Once again, many thanks for your reply Lex. I feel like I've gone down the rabbit hole- one answer leads to many more questions. I suppose this is the nature of inquiry. Is there a way I can save this thread as a PDF for future reference?This was my proof for (c*):

[imath]\log_a x[/imath] is continuous at [imath]x=k>0[/imath]

so [imath]\log_a \lim\limits_{u \to k} u = \lim\limits_{u \to k} \log_a u[/imath]

[imath]\therefore \log_a \lim \limits_{x \to \infty}\left(1+\tfrac{1}{x}\right)^x = \lim \limits_{x \to \infty} \log_a \left(1+\tfrac{1}{x}\right)^x[/imath]

Expanding on this.

To be able to 'reverse the order of the function and the limit', we want the limit to exist and the function to be continuous at the value of the limit.

You can use the ready-made theorem:

View attachment 28321

In the present case, [imath]f(X)=\log X[/imath] and [imath]g(x)=\left(1+\tfrac{1}{x}\right)^x[/imath]

Unfortunately [imath]\log X[/imath] is not continuous at X=0, so we have to show that [imath]\lim \limits_{x \to \infty}\left(1+\tfrac{1}{x}\right)^x[/imath] exists and [imath]=k>0[/imath].

[imath]\left(1+\tfrac{1}{x}\right)^x >1[/imath] for all x>0, therefore if the limit exists, [imath]\lim\limits_{x \to \infty} \left(1+\tfrac{1}{x}\right)^x=k≥1>0[/imath]

The only remaining problem is to prove that the limit exists.

It is sufficient to prove that [imath]\left(1+\tfrac{1}{x}\right)^x[/imath] is increasing, and bounded above by [imath]e[/imath] as there is a theorem which says that an increasing function, bounded above, converges to a limit.

[imath]X>1[/imath]

[imath]\ln X+\dfrac{1}{X}-1[/imath] is strictly increasing and therefore [imath]>0[/imath], when [imath]X>1\hspace3ex (\text{the derivative }\tfrac{1}{X}-\tfrac{1}{X^2}>0, X>1 \text{ and }\ln 1+\tfrac{1}{1}-1=0[/imath])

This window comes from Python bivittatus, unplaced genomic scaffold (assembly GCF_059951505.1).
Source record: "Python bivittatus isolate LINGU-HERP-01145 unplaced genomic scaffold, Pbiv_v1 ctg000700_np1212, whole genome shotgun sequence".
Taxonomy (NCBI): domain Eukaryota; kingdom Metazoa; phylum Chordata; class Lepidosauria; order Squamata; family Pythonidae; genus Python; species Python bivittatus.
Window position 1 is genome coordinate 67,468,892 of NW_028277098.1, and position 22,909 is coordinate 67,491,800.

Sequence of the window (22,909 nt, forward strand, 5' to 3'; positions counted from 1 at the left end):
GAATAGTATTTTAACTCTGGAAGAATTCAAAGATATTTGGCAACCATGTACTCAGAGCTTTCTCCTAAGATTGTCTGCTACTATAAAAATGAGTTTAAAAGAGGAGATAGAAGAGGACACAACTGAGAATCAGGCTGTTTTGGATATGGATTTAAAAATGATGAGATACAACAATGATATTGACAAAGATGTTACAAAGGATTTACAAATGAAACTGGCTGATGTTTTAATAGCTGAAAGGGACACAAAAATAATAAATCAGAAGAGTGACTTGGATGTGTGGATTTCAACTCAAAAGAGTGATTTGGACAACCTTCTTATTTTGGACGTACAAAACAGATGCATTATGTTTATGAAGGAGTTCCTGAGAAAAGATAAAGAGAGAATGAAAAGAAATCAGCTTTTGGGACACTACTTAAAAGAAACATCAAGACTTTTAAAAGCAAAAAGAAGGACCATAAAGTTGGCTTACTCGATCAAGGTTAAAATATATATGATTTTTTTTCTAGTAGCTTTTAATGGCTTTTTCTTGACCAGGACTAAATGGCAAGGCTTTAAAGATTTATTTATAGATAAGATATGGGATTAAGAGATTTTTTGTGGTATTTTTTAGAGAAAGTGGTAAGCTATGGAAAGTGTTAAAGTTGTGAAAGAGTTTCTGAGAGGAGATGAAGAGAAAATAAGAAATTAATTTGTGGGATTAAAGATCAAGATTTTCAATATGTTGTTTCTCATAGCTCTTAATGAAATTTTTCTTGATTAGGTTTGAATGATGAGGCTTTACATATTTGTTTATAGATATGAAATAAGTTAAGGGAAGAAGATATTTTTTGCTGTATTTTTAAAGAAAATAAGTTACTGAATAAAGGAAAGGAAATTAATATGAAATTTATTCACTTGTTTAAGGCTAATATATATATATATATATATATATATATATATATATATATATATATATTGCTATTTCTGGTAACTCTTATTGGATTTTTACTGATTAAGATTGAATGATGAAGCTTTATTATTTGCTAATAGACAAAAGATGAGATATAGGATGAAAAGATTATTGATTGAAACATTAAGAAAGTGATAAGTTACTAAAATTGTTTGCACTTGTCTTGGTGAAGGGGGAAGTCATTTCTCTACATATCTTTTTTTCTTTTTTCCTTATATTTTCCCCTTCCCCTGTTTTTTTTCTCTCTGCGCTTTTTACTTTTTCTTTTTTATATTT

[imath]\therefore \ln(\tfrac{x+1}{x})+\tfrac{x}{x+1}-1 >0[/imath] (decreasing), x>0 (since [imath]X=\tfrac{x+1}{x} >1[/imath], (decreasing), [imath]x>0[/imath])

i.e. [imath]\ln(1+\tfrac{1}{x})-\tfrac{1}{1+x}>0[/imath], (decreasing), [imath]x>0[/imath]

i.e. [imath]\dfrac{\text{d}}{\text{dx}}[x\ln(1+\tfrac{1}{x})]>0[/imath], (decreasing), [imath]x>0[/imath]

[imath]\therefore \ln (1+\tfrac{1}{x})^x[/imath] increasing, [imath]x>0[/imath]

[imath]\therefore (1+\tfrac{1}{x})^x[/imath] increasing, [imath]x>0\hspace3ex[/imath] (since [imath]e^x[/imath] increasing)

Now [imath]e^x-x-1[/imath] is strictly increasing, [imath] x>0\hspace2ex (\text{the derivative }e^x-1>0, \;x>0)[/imath]

[imath]\rightarrow e^x-x-1>0, \;x>0 \hspace2ex (\text{since strictly increasing and } e^0-0-1=0)[/imath]

[imath]e^{1/x}-\tfrac{1}{x}-1>0, \;x>0\\ \therefore e^{1/x}>1+\tfrac{1}{x}, \;x>0[/imath]

[imath](1+\tfrac{1}{x})^x<e,\; x>0[/imath]

As for Latex, you're probably best looking at examples that others have done. You should be able to right-click on a formula and show the Latex. However due to a recent upgrade on this site, this doesn't work at the moment. You can use it on other sites though to see their Latex.

You can see the Latex on this site by hitting the reply button however.

Ken